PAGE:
Saturday, October 11, 2008

Watergate Wannabes: 5 Tips

Journalism pros weigh in on “making it” these days in Silicon Valley


It’s not just “journalism.” It’s the magic juice that shapes perceptions. It elects leaders, exposes scandal, brings joy and reflects our times. It gives us meaning, sometimes. People hold it dear. People are addicted to it. They swap stories they’ve heard. They forward links. And more and more, everyone wants to take part in creating it through blogs and other new media.

If the newspaper is dying – full disclosure: this reporter just cancelled her Wall Street Journal print subscription because online reading was more convenient – news is certainly not.

Still, the future of news is precarious. Bottom lines at traditional publishing houses are teetering and perhaps likely to tip in this current crisis.

So I asked a group of experts: Whither journalism? As a young professional, this wasn’t just navel-gazing reflection –my future’s at stake.

And Silicon Valley is a particularly great place to ask this question, because here is where the innovations that have been both news’ downfall and its revolution, its destroyer and liberator, have arisen. Namely, the Internet. Also, Craigslist, Digg and a host of social media to which people now turn for information. And while I’m not sure who first blew air into a bubble that grew into the blogosphere, I know many of its staunchest supporters are HQ’d in the Valley.

The people I queried included a local Pulitzer prize winner; a journalist synonymous with the Valley scene after a decade of coverage; a longtime tech correspondent who recently founded a journalism-centric startup; a refugee from the Bay Area’s gutted journalism scene who fled to New York; a newsanchor titan from the good ol' days based in the Big Apple; and a survivor at a local paper, still staggering forth despite the disappearance of many colleagues.

Why the anonymity? These folks spoke to me as friends, not as interview subjects. Only later did I realize their perceptions coalesced on several points. This seemed worth sharing, as a new breed of conventional wisdom -- the conventional wisdom of crisis and opportunity.  They are:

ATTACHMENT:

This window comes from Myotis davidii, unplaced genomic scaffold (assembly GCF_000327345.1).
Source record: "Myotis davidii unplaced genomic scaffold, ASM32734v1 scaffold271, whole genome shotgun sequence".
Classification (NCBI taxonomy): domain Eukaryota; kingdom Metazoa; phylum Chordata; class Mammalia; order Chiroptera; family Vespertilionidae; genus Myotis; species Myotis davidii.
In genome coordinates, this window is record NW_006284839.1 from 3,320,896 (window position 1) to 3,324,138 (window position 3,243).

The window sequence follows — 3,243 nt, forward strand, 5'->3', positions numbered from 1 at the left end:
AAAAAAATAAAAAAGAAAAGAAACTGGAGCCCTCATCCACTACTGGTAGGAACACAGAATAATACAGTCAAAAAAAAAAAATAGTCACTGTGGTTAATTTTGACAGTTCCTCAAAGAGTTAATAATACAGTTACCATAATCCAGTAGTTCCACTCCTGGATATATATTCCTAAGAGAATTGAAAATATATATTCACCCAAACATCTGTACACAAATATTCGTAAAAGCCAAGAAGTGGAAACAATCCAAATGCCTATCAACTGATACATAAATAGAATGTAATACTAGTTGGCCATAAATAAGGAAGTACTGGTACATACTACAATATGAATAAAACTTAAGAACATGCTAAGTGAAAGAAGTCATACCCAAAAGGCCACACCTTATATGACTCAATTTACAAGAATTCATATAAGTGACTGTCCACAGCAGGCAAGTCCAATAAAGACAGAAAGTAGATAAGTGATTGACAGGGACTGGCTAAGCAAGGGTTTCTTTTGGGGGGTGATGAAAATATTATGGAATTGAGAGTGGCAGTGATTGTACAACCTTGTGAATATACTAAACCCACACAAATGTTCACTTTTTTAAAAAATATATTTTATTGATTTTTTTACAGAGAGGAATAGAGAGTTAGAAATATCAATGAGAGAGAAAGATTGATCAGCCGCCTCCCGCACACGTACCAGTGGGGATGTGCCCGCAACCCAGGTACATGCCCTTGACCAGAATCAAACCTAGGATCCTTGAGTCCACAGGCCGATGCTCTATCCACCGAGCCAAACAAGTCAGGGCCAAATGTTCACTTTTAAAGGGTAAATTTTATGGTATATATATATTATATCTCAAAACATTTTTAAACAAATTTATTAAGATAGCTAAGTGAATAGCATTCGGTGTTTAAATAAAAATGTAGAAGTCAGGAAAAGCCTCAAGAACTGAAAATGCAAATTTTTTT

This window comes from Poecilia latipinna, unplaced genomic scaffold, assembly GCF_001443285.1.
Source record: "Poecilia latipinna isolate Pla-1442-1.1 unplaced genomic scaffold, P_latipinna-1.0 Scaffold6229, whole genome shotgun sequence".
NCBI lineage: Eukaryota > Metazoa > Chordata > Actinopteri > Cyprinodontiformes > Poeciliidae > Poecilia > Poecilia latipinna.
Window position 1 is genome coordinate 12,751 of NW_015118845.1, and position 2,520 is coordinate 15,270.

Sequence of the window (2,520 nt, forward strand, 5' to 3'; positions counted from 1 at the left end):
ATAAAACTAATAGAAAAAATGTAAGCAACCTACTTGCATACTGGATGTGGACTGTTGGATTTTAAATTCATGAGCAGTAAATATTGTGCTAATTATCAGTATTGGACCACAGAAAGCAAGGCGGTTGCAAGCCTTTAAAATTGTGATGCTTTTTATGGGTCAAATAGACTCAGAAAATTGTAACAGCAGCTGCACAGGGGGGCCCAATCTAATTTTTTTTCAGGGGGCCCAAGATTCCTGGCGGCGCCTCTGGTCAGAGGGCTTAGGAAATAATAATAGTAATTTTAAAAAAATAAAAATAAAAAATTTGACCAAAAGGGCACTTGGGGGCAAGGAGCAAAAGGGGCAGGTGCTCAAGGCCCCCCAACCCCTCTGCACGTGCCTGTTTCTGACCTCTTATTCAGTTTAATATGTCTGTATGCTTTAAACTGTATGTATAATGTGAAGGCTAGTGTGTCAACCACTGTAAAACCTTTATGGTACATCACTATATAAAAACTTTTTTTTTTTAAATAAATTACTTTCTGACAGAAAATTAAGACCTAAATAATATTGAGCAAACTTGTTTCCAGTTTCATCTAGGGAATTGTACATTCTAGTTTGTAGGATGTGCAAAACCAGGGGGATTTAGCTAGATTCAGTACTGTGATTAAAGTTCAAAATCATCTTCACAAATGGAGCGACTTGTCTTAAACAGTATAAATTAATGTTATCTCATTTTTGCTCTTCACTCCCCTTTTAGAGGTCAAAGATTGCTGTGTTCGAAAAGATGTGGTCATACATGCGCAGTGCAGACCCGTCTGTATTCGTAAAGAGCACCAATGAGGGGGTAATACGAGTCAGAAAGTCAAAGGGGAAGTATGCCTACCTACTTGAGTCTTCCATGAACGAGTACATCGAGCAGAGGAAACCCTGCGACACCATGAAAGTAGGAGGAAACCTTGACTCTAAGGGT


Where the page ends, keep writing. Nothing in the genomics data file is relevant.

1. Don’t go into journalism.

Things aren’t like they used to be. The pay is awful and no one’s hiring. If I had to do it again, well, I don’t know what I’d do.


2. You’ve got to love it.

Ok, so you still want to be a reporter. It has to be because any other job would feel like excruciating torture. Maybe you crave to know what’s going on, who is making deals or where the action’s at. Maybe you need the freedom. Or maybe you just like people so much you want to talk to them and write for them all day. But you’ve got to want it really badly. Or it will never work out.


3. This is a great time to be a journalist.

Everything is changing. I don’t envy you. It’s scary out there now. Geez, it’s ugly. But you’re young and creative. Create a blog, brand yourself, specialize your content, be indispensable. Don’t tie your fortunes to one paper or blog. Be your own product. Silicon Valley is a hot topic and it’s not about to cool off. You may watch the great bonfire of profits and creative-professional wages flare for another few years before something dazzling and fertile emerges from the burnt ground. It’s an exciting time. This is the great democratization of media. Try to be part of it.


4. Just work hard.

There are no shortcuts. I went to every bullsh*t panel and networking event because you never know. I try to meet three new people a month. If you can meet the right people, you can make it, because you will have access to information everyone else wants about the most exciting region on Earth—Silicon Valley. Venture capitalists in particular have their eyes on what everyone else is doing. So cultivate your network.


5. I love this job.

Not technically a tip, but a significant commonality nonetheless.

Newspaper image CC-licensed 


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